By now you know that I am a senior citizen.  While I have reminisced about my childhood in Nicaragua, the intentional parenting of which I was the beneficiary and my college days, today I will share with you my experiences getting old.

It is a joy to think that the preparation and hard work of my younger years, and the continuity in ever increasing responsibility and income that came later, allows me to live comfortably in retirement.  Now, the time has come to pay attention to my body so that I last for a while longer, hopefully a long while longer.  So I am beginning to take advantage of medical procedures needed to maintain my aging body.

My genetic make-up, the genetic inheritance that I received from my parents, brought many benefits to me such as good hair and good teeth.  It also brought some deficiencies, like bad feet.  What do I mean? Feet with bunions and hammer toes – not a lovely thing to share with you.

Because of this needed repair and maintenance, I have seen a foot surgeon to improve the function of my feet through surgery.  After going through the required X-ray and examination necessary, getting insurance approval for the procedure and scheduling the surgery, I asked the surgery center how long my procedure would last.  The medical assistant told me it would take 3 hours.  Three hours? I asked, as I began to have second thoughts.  That’s an awful long time, isn’t it?  But, everything was set, so I thought, there is nothing else to do but get on with it. 

On the day of the surgery, my healthcare assistant picked me up at 6:45 am to be at the surgery center by 7:15 am to fill out and sign necessary forms – the kind that spell out how you will not sue anyone for anything going wrong.  At around 8:15 am they brought me into the prep room and that’s where the 3 hours began.  The nurse attending me got me to sign another form, just in case I had not already waived all my rights to a law suit, should something go wrong.  She guided me to a curtained area where I got into a hospital gown and set me up with an IV.  My surgeon, a very amiable person, came in with his mask, head cap and the glasses necessary in the operating room.  I hardly recognized him.  I asked him: “Doctor, this procedure take 3 hours?”  He said: “Well, I have scheduled the operating room for that time so that we don’t have to rush.  The procedure may last less than that.  Everything about your profile looks fine.”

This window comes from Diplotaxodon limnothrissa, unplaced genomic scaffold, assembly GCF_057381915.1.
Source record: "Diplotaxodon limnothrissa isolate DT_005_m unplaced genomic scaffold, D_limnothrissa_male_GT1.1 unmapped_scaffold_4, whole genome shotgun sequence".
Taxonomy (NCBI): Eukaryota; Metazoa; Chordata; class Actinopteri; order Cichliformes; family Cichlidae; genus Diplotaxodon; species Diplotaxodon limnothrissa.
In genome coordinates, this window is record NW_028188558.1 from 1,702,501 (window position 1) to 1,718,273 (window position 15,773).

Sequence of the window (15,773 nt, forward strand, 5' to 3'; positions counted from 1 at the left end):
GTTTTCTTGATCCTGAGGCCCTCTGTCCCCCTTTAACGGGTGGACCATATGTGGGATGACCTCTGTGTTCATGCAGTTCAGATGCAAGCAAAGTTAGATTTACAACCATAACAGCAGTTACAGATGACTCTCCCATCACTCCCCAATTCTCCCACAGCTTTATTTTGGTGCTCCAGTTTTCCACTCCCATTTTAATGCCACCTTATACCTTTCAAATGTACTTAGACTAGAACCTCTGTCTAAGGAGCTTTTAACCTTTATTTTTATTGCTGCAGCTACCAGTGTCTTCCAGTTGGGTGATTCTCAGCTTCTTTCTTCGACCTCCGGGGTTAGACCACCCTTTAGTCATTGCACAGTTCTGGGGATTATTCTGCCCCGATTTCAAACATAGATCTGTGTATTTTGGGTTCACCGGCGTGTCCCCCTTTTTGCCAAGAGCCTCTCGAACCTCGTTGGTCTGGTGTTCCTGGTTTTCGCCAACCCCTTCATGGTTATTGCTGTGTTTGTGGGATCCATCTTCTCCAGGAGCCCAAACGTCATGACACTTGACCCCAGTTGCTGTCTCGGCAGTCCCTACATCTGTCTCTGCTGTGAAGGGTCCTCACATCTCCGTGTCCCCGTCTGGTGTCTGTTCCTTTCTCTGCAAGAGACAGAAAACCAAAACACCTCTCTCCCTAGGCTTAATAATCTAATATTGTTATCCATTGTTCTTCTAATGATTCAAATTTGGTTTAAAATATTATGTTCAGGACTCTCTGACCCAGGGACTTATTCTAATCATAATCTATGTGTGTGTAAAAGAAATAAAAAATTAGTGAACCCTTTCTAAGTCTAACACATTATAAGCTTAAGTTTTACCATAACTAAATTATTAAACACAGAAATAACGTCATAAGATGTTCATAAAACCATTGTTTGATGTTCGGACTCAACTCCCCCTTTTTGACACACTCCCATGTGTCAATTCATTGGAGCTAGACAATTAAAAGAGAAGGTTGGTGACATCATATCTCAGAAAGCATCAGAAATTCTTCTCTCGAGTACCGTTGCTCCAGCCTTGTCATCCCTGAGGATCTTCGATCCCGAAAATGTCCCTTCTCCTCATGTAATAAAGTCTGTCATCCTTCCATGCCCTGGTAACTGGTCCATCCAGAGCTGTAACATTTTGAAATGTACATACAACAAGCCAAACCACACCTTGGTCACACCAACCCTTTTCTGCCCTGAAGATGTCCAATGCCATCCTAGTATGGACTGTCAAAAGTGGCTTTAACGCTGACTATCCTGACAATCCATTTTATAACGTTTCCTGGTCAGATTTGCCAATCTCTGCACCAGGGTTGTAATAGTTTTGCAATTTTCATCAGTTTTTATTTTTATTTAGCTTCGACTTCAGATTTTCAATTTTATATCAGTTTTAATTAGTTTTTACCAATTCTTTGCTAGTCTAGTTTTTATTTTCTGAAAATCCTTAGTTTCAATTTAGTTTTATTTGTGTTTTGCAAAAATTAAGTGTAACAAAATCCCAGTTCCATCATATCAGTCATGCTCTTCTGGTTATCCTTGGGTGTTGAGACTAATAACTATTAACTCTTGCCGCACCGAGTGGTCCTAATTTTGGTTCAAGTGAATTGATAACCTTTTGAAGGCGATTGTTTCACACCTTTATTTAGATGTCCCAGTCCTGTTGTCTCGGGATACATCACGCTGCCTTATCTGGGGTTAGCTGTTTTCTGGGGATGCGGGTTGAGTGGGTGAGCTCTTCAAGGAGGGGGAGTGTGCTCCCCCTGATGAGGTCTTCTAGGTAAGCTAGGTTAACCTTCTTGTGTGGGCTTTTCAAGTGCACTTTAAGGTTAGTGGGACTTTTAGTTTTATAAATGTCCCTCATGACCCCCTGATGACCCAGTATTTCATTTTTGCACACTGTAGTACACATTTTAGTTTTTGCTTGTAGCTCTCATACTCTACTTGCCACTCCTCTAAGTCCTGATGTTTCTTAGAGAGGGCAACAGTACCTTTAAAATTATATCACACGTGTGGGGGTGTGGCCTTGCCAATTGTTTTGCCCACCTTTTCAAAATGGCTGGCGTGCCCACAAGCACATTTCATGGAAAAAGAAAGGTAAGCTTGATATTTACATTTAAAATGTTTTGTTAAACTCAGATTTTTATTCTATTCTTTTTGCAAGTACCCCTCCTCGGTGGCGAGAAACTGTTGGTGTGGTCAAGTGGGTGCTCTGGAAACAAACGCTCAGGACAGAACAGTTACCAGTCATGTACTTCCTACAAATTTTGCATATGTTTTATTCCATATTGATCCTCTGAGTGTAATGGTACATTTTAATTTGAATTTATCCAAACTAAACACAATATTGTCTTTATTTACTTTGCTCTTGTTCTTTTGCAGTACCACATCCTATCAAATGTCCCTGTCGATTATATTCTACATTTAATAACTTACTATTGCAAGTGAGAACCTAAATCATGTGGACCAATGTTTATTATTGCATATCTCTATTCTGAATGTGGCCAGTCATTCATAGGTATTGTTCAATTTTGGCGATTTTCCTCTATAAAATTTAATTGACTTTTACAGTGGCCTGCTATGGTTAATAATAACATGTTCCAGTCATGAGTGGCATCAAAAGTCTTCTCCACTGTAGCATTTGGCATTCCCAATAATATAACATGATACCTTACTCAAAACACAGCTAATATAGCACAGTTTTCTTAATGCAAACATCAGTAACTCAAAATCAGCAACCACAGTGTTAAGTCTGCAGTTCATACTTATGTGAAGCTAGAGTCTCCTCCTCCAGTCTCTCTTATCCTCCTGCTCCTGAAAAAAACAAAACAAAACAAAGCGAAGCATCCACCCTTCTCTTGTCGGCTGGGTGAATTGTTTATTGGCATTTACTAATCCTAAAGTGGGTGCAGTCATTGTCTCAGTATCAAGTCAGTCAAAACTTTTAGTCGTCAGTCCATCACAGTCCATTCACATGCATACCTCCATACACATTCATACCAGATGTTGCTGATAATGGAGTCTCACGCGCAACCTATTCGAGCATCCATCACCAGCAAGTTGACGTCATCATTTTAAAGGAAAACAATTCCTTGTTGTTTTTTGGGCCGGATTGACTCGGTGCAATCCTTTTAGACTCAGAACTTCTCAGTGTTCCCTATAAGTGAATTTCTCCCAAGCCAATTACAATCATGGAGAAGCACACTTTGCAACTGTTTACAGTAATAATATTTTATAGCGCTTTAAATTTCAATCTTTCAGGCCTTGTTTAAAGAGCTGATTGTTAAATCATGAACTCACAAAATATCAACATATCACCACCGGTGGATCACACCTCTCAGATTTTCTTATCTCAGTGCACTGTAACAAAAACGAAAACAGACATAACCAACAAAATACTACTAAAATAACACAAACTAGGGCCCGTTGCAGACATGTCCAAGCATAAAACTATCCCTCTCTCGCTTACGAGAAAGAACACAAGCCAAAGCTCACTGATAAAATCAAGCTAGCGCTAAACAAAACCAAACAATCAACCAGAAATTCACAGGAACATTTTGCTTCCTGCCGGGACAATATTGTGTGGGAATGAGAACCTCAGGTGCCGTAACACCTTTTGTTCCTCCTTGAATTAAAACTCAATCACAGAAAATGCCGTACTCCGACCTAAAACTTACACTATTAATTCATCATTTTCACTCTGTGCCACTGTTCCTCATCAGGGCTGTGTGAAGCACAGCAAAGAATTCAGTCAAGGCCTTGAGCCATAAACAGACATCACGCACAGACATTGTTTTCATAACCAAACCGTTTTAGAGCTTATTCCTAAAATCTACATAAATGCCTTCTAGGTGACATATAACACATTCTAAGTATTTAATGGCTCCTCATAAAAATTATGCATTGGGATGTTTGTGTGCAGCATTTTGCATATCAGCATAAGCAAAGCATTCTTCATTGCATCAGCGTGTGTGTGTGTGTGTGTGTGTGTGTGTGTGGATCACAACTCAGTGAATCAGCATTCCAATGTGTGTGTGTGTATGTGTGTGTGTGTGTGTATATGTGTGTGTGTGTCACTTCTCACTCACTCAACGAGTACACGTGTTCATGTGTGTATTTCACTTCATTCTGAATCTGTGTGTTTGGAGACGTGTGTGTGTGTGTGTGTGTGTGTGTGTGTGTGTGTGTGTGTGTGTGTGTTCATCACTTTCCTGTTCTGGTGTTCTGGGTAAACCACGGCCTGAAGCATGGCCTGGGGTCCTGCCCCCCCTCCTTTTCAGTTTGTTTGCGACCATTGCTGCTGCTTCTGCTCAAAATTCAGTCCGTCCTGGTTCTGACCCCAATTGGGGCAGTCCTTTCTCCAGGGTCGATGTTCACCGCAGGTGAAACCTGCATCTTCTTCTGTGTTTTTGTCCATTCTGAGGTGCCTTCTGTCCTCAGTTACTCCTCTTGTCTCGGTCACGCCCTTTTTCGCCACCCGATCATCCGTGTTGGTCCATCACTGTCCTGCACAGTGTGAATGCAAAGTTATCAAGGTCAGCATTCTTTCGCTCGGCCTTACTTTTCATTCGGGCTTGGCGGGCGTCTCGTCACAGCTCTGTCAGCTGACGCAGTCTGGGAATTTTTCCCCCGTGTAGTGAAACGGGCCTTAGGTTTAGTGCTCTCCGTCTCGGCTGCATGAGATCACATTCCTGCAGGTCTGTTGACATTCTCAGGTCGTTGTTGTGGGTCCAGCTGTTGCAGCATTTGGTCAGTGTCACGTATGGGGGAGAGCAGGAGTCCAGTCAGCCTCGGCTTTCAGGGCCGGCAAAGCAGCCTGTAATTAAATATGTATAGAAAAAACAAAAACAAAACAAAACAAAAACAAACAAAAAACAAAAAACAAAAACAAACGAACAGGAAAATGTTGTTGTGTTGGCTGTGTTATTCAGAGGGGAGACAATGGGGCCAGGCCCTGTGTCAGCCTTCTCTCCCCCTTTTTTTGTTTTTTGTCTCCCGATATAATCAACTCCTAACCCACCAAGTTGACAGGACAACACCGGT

The anesthesiologist came in and introduced himself. His last name was unknown to me so I asked him about his nationality.  He said his background was Irish.  I told him that recently I had been watching the Netflix series about the fight of the Irish for independence from the British and we got into an interesting conversation about his trip to Ireland and his realization that the Irish, in his view, were not perceived as equal by the Brits even now.  He told me that this was the first time he had experienced discrimination because of his background.  Being that I am Latina, I shared with him my experience as a minority in the U.S. This was an interesting exchange.

The Operating Room nurse came in and introduced himself.  I guess this is why the procedure takes 3 hrs – there is background information that needs to be discussed between the doctors, staff and patient that have value to get to know the patient and to make her comfortable.

I was wheeled into the Operating Room.  The anesthesia was applied and I don’t remember anything else that happened until I was wakened up by the nurse in the post-op area. My doctor came in to tell me everything went fine.  I was to stay off my operated foot and use crutches or a scooter, which was loaned to me by a friend. They gave me some juice and a snack and helped me get dressed.  My health care helper was called to come and pick me up and off I went home to continue with my recovery.  Altogether this experience was uneventful. The recovery was yet to come.